The resolution is actually quite a simple one. There is an application called "Smart Rotator" that lets you set whether the application runs in portrait or landscape mode. 

Whilst good, the "Smart Rotator" isn't a perfect solution. Take the small VirtualBox window I referred to earlier for instance.

When you turn a portrait screen on its side into a landscape window that is too small it can have disastrous effects, especially when you are trying to play a bat and ball style game like Arkanoid. The bat basically sits above the first row of blocks and the ball just flies off knocking down all the blocks. The game is rendered unplayable.

I found a better solution to this is to edit the GRUB file and have multiple Android menu options with different resolutions. (Some made to be portable and others landscape).

The next issue I found is how to control games. Android as mentioned previously is made for touch screen devices and therefore many games either work by tilting the screen or by pressing on screen buttons.

Whilst this is ok for slower games, it is a disaster when you are trying to play "Retro Racing".

The best solution I could find for this is to use a bluetooth controller such as a WII remote or an OUYA controller. 

The instant thought occurs, why bother using Android on a laptop to play Android games when you can use the actual OUYA which is designed for playing Android games.

Within VirtualBox it is not possible to use the built in Bluetooth controller from your laptop. Instead I used a USB Bluetooth dongle

All you need to get the WII remote working is the application "WIIMote Controller" or "Bluez"

The same frustrations remain with scrolling but to be honest if I wanted to use Android on my computer it would be for playing games rather than to use the web browser or to read books.

I have written an article called "5 tips and tricks for using Android x86 within VirtualBox" which covers most of the information I have given above in more detail.

VirtualBox Issues

I found that many applications installed from the Play Store within VirtualBox crashed, which is a shame because it is probably the best way to use Android x86.

Using A Live USB

After I had exhausted many hours within VirtualBox I decided it was time to try it out as a live USB to see if the issues I was having running certain applications would go away. 

For instance Google Maps failed within VirtualBox and I can't believe the developers wouldn't have tried Google Maps out before releasing it into the wild.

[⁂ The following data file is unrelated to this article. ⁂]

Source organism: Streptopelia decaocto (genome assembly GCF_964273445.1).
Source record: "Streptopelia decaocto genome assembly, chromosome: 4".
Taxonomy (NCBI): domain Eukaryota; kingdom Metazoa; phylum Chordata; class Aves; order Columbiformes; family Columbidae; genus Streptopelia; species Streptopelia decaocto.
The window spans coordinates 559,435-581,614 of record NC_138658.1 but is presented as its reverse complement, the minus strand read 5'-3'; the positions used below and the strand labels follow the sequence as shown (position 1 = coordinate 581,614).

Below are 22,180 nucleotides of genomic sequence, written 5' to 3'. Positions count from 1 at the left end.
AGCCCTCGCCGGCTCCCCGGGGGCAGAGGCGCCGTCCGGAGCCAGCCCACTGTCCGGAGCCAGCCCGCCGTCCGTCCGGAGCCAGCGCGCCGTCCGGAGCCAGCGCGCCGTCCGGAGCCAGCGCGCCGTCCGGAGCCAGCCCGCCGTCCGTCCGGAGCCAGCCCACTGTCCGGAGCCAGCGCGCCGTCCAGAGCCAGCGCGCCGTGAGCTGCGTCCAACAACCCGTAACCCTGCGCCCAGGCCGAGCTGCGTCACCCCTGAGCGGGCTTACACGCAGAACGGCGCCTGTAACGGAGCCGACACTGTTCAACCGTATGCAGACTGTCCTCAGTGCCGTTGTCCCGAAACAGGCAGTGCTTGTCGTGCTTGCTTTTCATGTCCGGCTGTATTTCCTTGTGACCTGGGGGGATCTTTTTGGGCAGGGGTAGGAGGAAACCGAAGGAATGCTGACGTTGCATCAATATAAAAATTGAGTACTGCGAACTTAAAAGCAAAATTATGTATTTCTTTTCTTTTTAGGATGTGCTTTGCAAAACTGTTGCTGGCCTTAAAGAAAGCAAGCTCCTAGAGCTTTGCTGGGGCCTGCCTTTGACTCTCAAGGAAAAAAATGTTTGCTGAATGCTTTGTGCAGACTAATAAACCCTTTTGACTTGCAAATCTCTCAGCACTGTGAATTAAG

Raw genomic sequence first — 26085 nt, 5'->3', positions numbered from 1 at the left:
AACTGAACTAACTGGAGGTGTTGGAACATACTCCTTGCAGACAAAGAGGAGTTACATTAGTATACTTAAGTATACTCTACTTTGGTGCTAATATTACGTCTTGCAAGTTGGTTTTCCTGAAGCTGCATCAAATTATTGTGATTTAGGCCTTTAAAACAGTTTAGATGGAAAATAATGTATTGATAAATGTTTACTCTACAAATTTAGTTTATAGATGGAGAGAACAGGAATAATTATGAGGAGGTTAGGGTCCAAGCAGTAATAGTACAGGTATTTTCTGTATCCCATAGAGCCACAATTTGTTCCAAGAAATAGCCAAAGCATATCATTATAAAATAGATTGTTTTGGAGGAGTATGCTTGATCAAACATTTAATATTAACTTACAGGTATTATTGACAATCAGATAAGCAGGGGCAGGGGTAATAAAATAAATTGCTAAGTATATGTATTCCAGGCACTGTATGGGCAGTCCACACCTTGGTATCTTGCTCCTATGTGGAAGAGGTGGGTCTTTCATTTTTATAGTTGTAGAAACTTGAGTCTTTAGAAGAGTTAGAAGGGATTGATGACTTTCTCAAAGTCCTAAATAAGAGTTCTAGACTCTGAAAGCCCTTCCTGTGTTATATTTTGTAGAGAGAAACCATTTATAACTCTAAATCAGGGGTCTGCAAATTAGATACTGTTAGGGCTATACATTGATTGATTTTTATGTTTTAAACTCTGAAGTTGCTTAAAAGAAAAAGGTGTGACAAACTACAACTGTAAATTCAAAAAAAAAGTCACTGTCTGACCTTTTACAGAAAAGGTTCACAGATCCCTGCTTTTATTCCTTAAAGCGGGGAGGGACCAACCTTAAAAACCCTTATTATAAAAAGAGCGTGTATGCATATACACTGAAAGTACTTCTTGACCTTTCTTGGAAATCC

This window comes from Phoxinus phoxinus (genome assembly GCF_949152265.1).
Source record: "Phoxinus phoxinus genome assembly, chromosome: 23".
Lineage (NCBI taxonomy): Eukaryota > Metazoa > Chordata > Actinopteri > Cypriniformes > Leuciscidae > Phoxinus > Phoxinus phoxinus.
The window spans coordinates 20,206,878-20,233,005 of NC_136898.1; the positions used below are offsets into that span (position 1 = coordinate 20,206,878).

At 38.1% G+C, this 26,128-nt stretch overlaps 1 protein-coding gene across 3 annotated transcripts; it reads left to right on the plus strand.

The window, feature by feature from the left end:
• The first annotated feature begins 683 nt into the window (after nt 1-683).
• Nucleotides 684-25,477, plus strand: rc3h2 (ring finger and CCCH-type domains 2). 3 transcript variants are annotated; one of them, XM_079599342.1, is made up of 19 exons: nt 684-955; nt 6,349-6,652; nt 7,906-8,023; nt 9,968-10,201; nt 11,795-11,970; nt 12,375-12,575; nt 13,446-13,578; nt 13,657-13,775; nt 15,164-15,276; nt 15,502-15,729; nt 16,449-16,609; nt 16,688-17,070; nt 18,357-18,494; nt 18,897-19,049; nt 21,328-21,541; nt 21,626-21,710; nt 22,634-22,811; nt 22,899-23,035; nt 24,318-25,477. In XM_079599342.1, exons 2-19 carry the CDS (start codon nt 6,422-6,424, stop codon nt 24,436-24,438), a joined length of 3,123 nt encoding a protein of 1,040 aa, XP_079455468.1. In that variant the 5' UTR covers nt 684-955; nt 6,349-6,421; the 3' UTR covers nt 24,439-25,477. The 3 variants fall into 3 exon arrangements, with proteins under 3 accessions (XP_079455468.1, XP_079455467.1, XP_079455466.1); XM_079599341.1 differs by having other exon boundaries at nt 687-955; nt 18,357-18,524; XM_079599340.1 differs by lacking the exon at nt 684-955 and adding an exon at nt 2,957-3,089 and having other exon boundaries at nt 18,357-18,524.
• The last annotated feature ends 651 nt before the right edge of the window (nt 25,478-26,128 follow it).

The Live USB worked well and I can confirm that more of the applications installed from the Play Store worked without issue. 

Within VirtualBox there is a 60/40 split of what works and what doesn't work whereas on a live USB it is more 90/10.

My main issue with using the live USB is that it was a bit sluggish.

Installed On A Netbook

I decided to install the latest version on a netbook, the same one in fact that I used last time in 2012. This was by far the best experience of using Android x86.

Most of the applications worked and I was able to play games using a bluetooth controller. The sound is also better natively on the netbook than via VirtualBox.

Summary

Obviously reviewing Android x86 is very different to reviewing a standard distribution. 

After 1 hour I was ready to throw it away and never look at it again. I found the mixture of auto rotation issues, screen resolution issues and controller issues to be a real frustration.

I found myself searching around for other reviews of Android x86. There aren't many up to date reviews but this one by Dedoimedo back in 2012 lists many of the problems that I experienced even on the current version.

I didn't want to give up however. I wanted to persevere. Android is a good way to play games casually and anybody who has bought an OUYA will testify to this fact. I love my OUYA, it has brought the world of retrogaming and homebrew games back firmly into the now. The OUYA isn't for hardcore games but great for casual gamers.

The OUYA is built on top of Android and so it makes sense to try and use Android x86 for casual gaming.